This week’s news that AMC did not renew The Killing came as a shock to no one, but I’m really disappointed. Good shows are hard to come by; particularly ones that draw such emotional responses from their viewers as this one did.
If you’ve never watched the show, here’s the one thing you need to know about it: it was destined to be cancelled from day one. Not because it is a bad show (it wasn’t) but because its concept brought with it a catch-22. The show, about a murder, the victim’s family, its ties to a mayoral campaign, and the homicide detectives trying to solve the case, was stuck with a familiar problem. The second the mystery is revealed to the audience, its purpose disappears, and the audience vanishes. But if you take too long to reveal it, the audience vanishes, anyway. It was bound to lose, no matter what they did.
For me, the irony is that the show tried to learn from Twin Peaks, which famously revealed the killer of Laura Palmer early in the second season upon the insistence of the studio heads. The reveal famously led to a drop-off in viewership and a short-notice cancellation, which led to a chilling series finale. We were supposed to have learned a lesson from that: any show about a single case needs to keep going and be about that case.
From the beginning, the similarities with Twin Peaks were obvious for The Killing, but the critics’ and fans’ insistence that the show reveal the killer quickly ran counter to what makes these shows exciting. It’s that they make us impatient and desperate. We want to see the next one the second the episode ends.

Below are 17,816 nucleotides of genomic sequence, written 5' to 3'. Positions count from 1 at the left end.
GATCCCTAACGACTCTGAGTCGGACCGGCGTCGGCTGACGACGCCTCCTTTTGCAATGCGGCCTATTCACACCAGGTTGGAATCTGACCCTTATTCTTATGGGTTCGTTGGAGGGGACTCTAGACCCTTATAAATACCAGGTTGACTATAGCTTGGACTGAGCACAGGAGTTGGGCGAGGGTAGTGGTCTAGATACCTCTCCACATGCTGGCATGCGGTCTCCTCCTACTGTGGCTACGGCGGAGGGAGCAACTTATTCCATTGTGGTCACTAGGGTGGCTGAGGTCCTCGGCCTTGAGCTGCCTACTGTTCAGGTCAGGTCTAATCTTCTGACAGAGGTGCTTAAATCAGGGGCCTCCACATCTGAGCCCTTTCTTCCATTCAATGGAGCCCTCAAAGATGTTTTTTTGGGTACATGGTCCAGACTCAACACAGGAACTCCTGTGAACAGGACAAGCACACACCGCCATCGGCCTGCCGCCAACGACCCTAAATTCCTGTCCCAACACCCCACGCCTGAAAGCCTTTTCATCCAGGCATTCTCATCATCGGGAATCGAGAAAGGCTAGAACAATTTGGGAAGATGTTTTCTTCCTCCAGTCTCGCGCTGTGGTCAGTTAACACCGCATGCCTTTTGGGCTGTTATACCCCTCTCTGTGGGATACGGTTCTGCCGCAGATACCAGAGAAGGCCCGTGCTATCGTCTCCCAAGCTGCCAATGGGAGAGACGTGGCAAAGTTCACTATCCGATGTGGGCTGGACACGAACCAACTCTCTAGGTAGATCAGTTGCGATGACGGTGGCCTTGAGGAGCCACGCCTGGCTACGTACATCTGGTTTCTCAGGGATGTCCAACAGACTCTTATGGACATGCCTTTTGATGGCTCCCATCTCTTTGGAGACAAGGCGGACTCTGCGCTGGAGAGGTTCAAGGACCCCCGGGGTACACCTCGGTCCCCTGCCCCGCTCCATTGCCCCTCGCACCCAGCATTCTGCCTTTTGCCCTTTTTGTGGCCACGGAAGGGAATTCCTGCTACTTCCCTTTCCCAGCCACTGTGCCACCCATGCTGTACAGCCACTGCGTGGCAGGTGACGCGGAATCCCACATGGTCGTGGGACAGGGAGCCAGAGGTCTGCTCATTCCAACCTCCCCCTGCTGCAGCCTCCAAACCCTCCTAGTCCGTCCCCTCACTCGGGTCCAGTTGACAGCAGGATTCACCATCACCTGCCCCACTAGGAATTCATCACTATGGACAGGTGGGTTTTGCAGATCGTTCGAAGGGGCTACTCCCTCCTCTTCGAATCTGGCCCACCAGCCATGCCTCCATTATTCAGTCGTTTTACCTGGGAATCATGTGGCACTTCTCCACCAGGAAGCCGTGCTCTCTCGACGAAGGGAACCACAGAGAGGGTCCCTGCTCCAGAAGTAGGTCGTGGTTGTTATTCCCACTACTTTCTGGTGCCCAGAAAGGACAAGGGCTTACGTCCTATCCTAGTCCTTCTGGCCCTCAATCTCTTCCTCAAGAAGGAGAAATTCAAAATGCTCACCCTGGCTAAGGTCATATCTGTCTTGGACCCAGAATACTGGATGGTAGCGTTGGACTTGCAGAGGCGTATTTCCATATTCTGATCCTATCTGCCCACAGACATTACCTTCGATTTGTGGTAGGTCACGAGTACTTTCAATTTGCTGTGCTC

The anticipation is the sweetest part.
I was 7 when I started reading comic books. By 9 I was collecting them. I would have to walk to a store that sold magazines to buy them. Whenever we would be in a store with a comic rack, I’d peruse it. I didn’t want to miss an issue. Alpena didn’t have a comic shop so there was no one to pull our titles for us. I’d make regular trips to Waldenbooks in the mall and The Country Cupboard downtown. My two very favorite moments of my pre-pubescent life revolved around comics.
First was the sight, the recognition of a new issue of Uncanny X-Men in front of me. I’d rip it from the rack (and as I got older, I learned to gently remove it and even then) I would scour every inch of that cover, soaking in all of its features: the art/artist, the number and month so as to double-check that I hadn’t missed an issue. I’d even look at the box in the corner to see how it compared with last month’s or this month’s ongoing Marvel crossover.
The second moment, almost as sweet, came at home, when I was turning that last page and seeing how the issue ends–more often than not in some type of cliffhanger–with the question of what would come next twisting my mind for the rest of the evening.
I would never claim The Killing was a perfect show. But its critics were almost always wrong about it. What made it compelling. Why many of us looked forward to Sunday nights. Why choosing an earlier reveal would likely have done nothing to prevent its eventual cancellation. It’s concept was so bound to the single case.
The tragedy, however, is that no lessons will be learned. The impatient people get to I-told-you-so and the nitpickers will pick at the carcass and make claims to why its demise was based on its weaknesses, not the fickle trap set by the critics themselves; the death sentence they gave it before they had even seen it.
I’m just thankful it received a full second season. I’m glad it finished better than I thought it would, slightly fulfilling, slightly open-ended. And I’m glad it made feel like an antsy kid, watching, waiting, wondering.